Endocrine disruptors are chemicals that disrupt the normal functioning of hormonal systems or the balance of hormones. There are currently no standardized tests to determine whether or not a chemical should be classed as an endocrine disruptor. Chemicals that alter either the levels of estrogens, androgens, or thyroid hormones or the body’s response to them are of special concern because these hormones are very important during development. Laboratory studies show definitively that certain chemicals can have adverse effects on hormone function, which, in turn, produces birth defects, developmental abnormalities, reproductive dysfunction, and cancer. Whether the environmentally ambient concentrations of endocrine-disrupting chemicals create developmental dysfunctions or cancer in humans is still a subject of debate.
There is little debate that wildlife can be affected adversely by endocrine disruptors at ambient concentrations. The classic example is the decline of populations of bald eagles and other birds in the United States. The population decline was reversed after the phase out of DDT. There are many other examples. Recent laboratory studies have found that amphibian gonad development is altered by the herbicide Atrazine at extremely small concentrations, and other studies have shown that sexual development in fish is negatively affected by estrogenic chemicals found in sewage treatment discharges.
Endocrine disrupting chemicals that act on hormone receptors pose problems for standard toxicology experiments that use high doses and linearly extrapolate the effects to lower doses. The adverse effects to an organism of a hormone or endocrine disruptor are often an inverted-U function; when concentrations are above or below an optimal level, adverse effects occur. Examples are vitamin A (and other retinoids) and thyroid hormone.
A report by the National Research Council concluded that there is evidence that PCBs and the chemicals that accompany them in the environment (dioxins and furans) are correlated with shorter gestation, slower growth, and lower IQ test scores. The panel of scientists could not agree about the source of historical changes in sperm counts, the possible increase in hypospadias (opening of the urethra on the underside of the penis) found in people near toxic waste respositories, and a possible increase in undescended testicles. However, laboratory studies of a number of species of mammals, including monkeys, yield evidence that a variety of endocrine-disrupting chemicals (including DDT, methoxychlor, bisphenolA, PCBs, dioxins, and dibutylpthalate) induce structural and functional reproductive changes. Some of these chemicals also appear to suppress immune function in wildlife and laboratory animals.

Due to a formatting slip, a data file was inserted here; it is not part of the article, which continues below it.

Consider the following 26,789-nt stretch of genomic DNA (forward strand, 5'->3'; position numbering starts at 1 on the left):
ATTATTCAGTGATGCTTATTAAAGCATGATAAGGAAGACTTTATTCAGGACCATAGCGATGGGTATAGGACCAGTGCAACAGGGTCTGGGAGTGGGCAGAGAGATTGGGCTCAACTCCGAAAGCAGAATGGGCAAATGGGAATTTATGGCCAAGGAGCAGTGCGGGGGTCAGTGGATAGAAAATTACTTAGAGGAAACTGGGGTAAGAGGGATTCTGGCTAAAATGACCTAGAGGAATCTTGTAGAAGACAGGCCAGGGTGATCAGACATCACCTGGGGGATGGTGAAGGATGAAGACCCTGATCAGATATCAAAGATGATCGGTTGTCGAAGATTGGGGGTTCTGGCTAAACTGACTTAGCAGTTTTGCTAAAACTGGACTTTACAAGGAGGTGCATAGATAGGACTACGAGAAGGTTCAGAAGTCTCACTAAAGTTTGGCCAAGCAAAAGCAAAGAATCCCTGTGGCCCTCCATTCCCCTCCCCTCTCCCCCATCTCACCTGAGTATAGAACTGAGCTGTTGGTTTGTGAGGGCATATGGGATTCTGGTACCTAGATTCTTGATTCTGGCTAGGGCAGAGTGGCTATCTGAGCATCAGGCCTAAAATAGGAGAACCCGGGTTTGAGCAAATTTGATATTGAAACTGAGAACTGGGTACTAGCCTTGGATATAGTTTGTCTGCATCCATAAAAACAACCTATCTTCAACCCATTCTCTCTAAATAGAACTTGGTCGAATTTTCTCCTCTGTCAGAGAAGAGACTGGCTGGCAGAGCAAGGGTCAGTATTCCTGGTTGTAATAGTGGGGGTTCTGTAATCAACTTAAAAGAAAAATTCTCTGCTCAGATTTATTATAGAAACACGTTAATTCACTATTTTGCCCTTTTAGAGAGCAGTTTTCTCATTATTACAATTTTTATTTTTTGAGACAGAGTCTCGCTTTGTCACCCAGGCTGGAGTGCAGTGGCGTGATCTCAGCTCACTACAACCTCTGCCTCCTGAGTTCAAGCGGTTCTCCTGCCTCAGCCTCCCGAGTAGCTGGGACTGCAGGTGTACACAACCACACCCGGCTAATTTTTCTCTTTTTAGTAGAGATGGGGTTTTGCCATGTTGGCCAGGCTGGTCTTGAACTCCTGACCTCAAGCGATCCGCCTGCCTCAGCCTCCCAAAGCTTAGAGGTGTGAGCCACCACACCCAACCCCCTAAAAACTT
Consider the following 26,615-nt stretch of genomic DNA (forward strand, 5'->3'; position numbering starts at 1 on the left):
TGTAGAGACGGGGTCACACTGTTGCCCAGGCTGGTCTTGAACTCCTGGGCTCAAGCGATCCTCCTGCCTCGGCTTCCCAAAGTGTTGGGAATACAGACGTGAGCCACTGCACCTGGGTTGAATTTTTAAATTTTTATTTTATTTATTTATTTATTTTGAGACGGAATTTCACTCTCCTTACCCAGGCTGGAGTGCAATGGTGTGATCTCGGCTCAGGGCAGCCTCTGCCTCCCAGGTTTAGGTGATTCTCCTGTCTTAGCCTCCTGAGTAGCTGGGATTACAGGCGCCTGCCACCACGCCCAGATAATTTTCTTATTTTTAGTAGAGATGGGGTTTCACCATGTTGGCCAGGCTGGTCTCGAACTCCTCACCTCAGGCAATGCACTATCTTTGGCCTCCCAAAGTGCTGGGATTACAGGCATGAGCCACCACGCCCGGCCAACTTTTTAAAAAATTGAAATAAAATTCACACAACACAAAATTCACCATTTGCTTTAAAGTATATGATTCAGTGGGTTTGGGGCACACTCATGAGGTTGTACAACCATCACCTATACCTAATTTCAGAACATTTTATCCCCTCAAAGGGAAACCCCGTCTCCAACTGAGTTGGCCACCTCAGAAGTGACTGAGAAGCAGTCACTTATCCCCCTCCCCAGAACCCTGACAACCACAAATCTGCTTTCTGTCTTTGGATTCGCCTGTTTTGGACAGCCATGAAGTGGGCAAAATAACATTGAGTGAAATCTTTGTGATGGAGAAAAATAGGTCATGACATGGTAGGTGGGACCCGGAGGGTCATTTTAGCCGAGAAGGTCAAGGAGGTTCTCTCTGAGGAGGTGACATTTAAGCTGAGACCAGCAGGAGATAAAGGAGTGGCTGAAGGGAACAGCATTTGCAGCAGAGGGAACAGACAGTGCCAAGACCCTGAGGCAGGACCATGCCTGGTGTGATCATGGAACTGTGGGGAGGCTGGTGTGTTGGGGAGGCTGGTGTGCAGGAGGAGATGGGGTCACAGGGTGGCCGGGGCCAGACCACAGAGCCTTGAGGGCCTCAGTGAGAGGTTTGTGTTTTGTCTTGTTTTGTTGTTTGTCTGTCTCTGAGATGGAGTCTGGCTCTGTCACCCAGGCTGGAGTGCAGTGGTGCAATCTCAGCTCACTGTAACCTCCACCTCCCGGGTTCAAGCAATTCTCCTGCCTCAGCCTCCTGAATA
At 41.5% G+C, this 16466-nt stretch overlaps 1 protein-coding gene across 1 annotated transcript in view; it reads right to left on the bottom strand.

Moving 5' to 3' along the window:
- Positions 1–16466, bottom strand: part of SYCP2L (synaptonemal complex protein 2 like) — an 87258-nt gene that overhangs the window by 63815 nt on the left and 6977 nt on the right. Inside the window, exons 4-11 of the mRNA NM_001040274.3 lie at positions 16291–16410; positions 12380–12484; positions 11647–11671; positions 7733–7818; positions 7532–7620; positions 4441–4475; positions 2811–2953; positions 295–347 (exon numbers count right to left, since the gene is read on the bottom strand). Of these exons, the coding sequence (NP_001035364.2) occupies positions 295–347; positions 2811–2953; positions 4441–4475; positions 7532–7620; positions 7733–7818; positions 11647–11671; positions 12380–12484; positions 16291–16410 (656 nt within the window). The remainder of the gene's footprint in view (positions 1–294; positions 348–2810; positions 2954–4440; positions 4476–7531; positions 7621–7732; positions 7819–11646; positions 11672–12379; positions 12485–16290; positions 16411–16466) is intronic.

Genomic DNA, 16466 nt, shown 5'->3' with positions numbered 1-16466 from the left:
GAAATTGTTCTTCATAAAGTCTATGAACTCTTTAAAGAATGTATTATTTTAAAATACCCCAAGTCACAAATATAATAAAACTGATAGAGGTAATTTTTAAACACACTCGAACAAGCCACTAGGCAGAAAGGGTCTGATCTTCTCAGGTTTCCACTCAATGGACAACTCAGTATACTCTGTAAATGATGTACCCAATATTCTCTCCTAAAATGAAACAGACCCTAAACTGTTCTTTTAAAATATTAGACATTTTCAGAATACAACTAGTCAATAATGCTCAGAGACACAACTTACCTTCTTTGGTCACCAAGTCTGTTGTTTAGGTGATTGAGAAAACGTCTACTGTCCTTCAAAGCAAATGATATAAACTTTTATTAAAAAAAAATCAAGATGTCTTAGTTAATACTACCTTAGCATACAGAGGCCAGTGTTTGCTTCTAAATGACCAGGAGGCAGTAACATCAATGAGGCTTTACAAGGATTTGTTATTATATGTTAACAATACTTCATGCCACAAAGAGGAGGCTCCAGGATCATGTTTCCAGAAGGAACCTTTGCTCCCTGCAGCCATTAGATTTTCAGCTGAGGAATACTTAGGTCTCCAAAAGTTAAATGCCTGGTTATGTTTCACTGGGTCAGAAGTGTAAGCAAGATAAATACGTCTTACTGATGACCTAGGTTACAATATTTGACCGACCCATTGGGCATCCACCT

The National Research Council committee recommended that epidemiological studies be conducted to examine the effects in humans of endocrine-disrupting chemicals that have been shown to affect laboratory animals. The outcomes to be assessed should depend on the outcomes observed in laboratory animals for the specific chemicals. For different chemicals, the outcomes would be reproductive system structure and function, developmental defects, neurobehavioral functioning and social development, immune system, and different types of cancers. Because of the widespread contamination of the environment by endocrine-disrupting chemicals, the committee also recommended the development of assays that will rapidly screen and identify chemicals with potential endocrine disrupting activity, and that the sensitivity of the fetus to delayed effects of such chemicals be considered in developing such assays.
- Moore, C. F. (2003). Silent scourge: Children, pollution, and why scientists disagree. New York: Oxford University National Research Council. (1999). Hormonally active agents in the environment. Washington, DC: National Academies Press.
- S. Environmental Protection Agency. (n.d.). Endocrine disruptor research initiative. Retrieved from http://www.epa.gov/endocrine/
- Welshons, W. V., Thayer, A., Judy, B. M., Taylor, J. A., Curran, E. M., & vom Saal, F. S. (2003). Large effects from small exposures. I. Mechanisms for endocrine-disrupting chemicals with estrogenic activity. Environmental Health Perspectives, 111(8), 994–1006.